"I have many...But I'll tell you the one I like to think of best of all. It's just a homely everyday thing, but to me it is the happiest of them all. It is evening time here in the old house and the supper is cooking and the table is set for the whole family. It hurts a mother, Laura, when the plates begin to be taken away one by one. First there are seven and then six and then five...and on down to a single plate. So I like to think of the table set for the whole family at supper time. The robins are singing in the cottonwoods and the late afternoon sun is shining across the floor. Will, your grandfather, is coming in to supper...and the children are all playing out in the yard. I can hear their voices and happy laughter. There isn't much to that memory is there? Out of a lifetime of experiences you would hardly expect that to be the one I would choose as the happiest, would you? But it is. The supper cooking...the table set for the whole family...the afternoon sun across the floor...the robins singing in the cottonwoods...the children's merry voices...Will coming in...eventide."

Books for Kids

I always try to have a read-aloud going with the kids. Keely and Noah and I are almost finished with The Voyage of the Dawn Treader, the fifth book in the Narnia series. We three are thoroughly enjoying it, but it's a bit wordy for the smaller ones. So, during lunch I have been reading Milly Molly Mandy to all the kids while they eat. First published in 1928, the short chapters contain sweet stories about Millicent Margaret Amanda's adventures among her little circle of relatives and friends. Even the older two enjoy listening. As a matter of fact, after reading one chapter where MMM works and saves money to throw a party for her parents and grandparents, Keely and her two neighborhood friends decided to do the same. The stories are simple, but every one demonstrates a love and respect for others, an attitude of service, and the value of hard work. A very sweet book that I highly recommend.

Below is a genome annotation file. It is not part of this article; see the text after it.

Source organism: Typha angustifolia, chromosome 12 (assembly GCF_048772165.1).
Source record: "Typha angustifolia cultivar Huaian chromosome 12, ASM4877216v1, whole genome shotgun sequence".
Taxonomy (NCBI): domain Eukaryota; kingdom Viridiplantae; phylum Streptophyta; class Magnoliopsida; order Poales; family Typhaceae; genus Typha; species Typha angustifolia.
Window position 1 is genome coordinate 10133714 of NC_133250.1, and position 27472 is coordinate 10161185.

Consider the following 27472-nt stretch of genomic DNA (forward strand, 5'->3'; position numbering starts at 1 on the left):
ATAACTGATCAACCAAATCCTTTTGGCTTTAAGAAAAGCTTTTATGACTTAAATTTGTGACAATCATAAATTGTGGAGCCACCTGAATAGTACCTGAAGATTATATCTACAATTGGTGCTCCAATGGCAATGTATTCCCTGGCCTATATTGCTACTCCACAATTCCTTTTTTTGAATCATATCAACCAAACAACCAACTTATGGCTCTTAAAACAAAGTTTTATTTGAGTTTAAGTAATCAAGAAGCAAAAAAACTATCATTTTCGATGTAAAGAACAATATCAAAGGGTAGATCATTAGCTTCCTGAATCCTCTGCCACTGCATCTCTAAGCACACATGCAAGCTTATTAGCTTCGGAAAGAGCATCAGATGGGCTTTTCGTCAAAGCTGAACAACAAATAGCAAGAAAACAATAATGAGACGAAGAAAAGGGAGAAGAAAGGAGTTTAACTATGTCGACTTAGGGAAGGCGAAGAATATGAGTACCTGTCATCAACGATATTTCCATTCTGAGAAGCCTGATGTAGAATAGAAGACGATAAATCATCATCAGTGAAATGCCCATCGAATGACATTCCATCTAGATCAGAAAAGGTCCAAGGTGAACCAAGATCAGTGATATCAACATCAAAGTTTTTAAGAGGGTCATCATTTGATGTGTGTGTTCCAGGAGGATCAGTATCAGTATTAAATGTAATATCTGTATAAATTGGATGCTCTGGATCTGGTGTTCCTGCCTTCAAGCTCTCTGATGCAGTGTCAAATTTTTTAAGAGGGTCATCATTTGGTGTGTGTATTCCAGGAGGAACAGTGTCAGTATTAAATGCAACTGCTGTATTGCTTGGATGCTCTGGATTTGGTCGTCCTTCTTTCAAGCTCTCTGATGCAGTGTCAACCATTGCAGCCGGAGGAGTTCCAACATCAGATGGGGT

Thursday, February 14, 2008

Sunday, February 10, 2008

Just One More

I know I talk about Joseph a lot, but he's so entertaining lately! Earlier I told the girls we could do a craft together and as I was carrying Joe downstairs, I asked him if he wanted to make a craft, too. "Crap, Momma?", he says. No, Joe, craft. "Crap?", he says again. No, Joe, CRAFT. "Ohhh, CRAP." Okay, whatever.

Here are some other notable Joseph-isms.

Weak-y: Shredded Wheat cereal
Pligget: Pooh's friend
And my personal favorite, the word for toothpaste: Poo-taste

Guess Who's 38?

Today is my dear hubby's birthday. Unfortunately, he's in Phoenix for training all this week. But we made sure he felt just as sleep deprived there as he does here by calling him this morning and singing/screaming 'Happy Birthday' (duhhh, Candice; time change?).

I have been blessed with the best husband: he loves and cares for us all and leads us spiritually, plus, he's funny and smart and really good-looking. How did I deserve all that?!

Happy Birthday, Babe. I love you!

Saturday, February 09, 2008

7 Lovely Weeks

Here are some new pictures of Annesley. She is really getting smiley, which is always so satisfying: A little return on our investment! :) Isn't that a beautiful blanket she's laying on? My sweet friend Jo made it for her.

Tres Chic!

Friday, February 08, 2008

A Man-Baby's Perspective

Last night I enjoyed a quick Hobby Lobby run, and when I came home, I was in full-fledged redecorating mode. Nothing too extreme, just lots of rearranging knick-knacks and pillows and candles and things. (Do you ever get in one of those moods?) This morning Joseph gathered his favorite train and car and headed over to the end table in the living room. He loves to line them up there, for some reason. However, when he started to arrange them, he noticed that I had put a frou-frou candle holder on that table, taking up much of his precious vehicle space. So, this is what I hear next:

"Take it. Take it. Momma, TAKE IT!"

I had to smile. This has got to be how our men feel when we mess with things around the house. Too many pillows, for example. Kevin doesn't get that one. Or, trying to hide the functional things in something pretty. (Read: t.v. remotes in some basket or chest.)

Of course, I removed the offending candle and Joe was much relieved. Just wait, honey, til you have a wife someday. This is just the beginning.

Monday, February 04, 2008